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EMC DSSD D5, Up Close And Personal: Flashtec NVMe1032 SSD Controller Inside

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EMC unveiled a new striping capability and converged offerings for its DSSD D5 All-Flash Arrays here at EMC World 2016, and we were also able to take a close look at its internal components. The addition of a converged system was not entirely unexpected, as EMC alluded to the pending product during its DSSD D5 launch in February. However, the addition of a striping capability, which doubles IOPS up to 20 million and bandwidth to 200 GB/s, was somewhat unexpected. Unfortunately, for now the applications that can utilize the dual-controller architecture are limited (more on that in a bit.)

DSSD D5 Storage Module Controller

The DSSD D5 employs 36 all-flash storage modules that slot into the front of the appliance. Each module features either 2 TB or 4 TB of flash and is hot-pluggable to ensure easy serviceability. The ability to swap out modules will also facilitate simple capacity upgrades to denser modules in the future.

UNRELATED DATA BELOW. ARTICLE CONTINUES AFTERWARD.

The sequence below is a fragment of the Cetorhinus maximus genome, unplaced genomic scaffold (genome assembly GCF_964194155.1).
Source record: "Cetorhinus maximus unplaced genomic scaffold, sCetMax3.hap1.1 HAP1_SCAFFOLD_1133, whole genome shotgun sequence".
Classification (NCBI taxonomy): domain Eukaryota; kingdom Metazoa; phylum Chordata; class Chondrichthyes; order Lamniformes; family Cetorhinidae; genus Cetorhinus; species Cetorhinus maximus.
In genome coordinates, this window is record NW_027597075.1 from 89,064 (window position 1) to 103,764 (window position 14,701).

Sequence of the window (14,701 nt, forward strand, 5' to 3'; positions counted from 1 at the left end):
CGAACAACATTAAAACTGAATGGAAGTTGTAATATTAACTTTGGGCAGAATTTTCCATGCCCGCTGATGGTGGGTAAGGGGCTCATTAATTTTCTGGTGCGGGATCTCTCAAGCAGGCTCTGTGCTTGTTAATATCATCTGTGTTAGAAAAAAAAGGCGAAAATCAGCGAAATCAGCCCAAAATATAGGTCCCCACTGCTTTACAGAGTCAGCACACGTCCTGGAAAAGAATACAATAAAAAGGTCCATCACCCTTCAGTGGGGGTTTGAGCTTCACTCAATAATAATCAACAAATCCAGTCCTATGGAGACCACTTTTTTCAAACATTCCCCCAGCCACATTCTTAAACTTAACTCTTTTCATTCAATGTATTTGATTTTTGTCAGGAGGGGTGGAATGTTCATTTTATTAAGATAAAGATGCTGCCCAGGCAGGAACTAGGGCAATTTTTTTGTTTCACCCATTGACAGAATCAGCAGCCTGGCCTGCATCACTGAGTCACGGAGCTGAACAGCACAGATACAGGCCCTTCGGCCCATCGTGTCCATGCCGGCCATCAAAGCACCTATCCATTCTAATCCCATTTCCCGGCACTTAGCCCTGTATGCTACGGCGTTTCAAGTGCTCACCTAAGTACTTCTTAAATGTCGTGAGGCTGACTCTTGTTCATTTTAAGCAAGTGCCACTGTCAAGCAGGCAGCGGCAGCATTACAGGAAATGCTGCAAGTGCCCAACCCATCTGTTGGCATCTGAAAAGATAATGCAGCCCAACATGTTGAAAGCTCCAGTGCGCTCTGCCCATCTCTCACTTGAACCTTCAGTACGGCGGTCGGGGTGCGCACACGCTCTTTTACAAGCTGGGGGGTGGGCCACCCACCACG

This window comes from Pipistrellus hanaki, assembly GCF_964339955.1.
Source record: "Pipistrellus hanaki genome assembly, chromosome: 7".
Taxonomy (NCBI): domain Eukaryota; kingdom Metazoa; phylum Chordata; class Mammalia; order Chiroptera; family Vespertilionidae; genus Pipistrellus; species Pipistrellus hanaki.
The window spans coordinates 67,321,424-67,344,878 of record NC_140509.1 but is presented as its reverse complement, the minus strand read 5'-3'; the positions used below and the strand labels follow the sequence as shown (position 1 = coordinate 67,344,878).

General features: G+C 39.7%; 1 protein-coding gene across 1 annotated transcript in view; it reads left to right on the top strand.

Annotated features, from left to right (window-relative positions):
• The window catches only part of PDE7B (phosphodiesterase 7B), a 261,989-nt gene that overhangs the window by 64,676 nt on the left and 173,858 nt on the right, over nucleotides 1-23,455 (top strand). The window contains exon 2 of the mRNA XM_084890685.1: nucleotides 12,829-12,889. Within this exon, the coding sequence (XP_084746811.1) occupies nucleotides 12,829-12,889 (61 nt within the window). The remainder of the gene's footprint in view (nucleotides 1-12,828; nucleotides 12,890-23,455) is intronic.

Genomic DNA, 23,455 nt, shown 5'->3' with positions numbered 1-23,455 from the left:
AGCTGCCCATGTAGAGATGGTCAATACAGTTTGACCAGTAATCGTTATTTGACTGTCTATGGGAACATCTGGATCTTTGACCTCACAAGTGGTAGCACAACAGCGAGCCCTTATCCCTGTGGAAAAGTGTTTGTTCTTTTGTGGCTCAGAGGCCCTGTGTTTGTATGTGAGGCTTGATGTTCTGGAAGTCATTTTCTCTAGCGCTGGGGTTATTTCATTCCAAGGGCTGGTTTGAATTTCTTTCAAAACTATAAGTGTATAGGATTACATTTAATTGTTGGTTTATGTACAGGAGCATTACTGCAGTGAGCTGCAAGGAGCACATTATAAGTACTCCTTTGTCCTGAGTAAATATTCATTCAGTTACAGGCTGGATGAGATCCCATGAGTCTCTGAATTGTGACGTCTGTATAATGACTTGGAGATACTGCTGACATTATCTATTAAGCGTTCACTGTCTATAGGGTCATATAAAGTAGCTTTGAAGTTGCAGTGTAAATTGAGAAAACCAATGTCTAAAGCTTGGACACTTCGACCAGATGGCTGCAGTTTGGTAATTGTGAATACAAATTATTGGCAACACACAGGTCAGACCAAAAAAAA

EMC is one of the few vendors that actually employs custom-designed flash modules in its appliances, whereas many flash vendors simply use standard form factor SSDs. We seized the unique opportunity to examine the interior of a DSSD D5 flash module at EMC World 2016.

Surprisingly, a first-generation PMC-Sierra (now Microsemi) Flashtec NVMe1032 SSD controller (89HF32P08CG3) powers the DSSD D5 SSD modules.

The NVMe1032 controllers originally made their datacenter debut in the Samsung XS1715 in October 2014. The commodity controllers are used in a multitude of SSDs, such as the OCZ ZD6000 and aforementioned Samsung XS1715, along with the Memblaze PBlaze 4 and HGST SN150 SSDs we recently evaluated. We are also wrapping up a product evaluation of the QCT XC100, which also employs the venerable controller.

The field-hardened NVMe1032 controllers come in both 16- and 32-channel variants. The aforementioned SSDs utilize the 16-channel model, but EMC is utilizing the 32-channel model for the DSSD D5.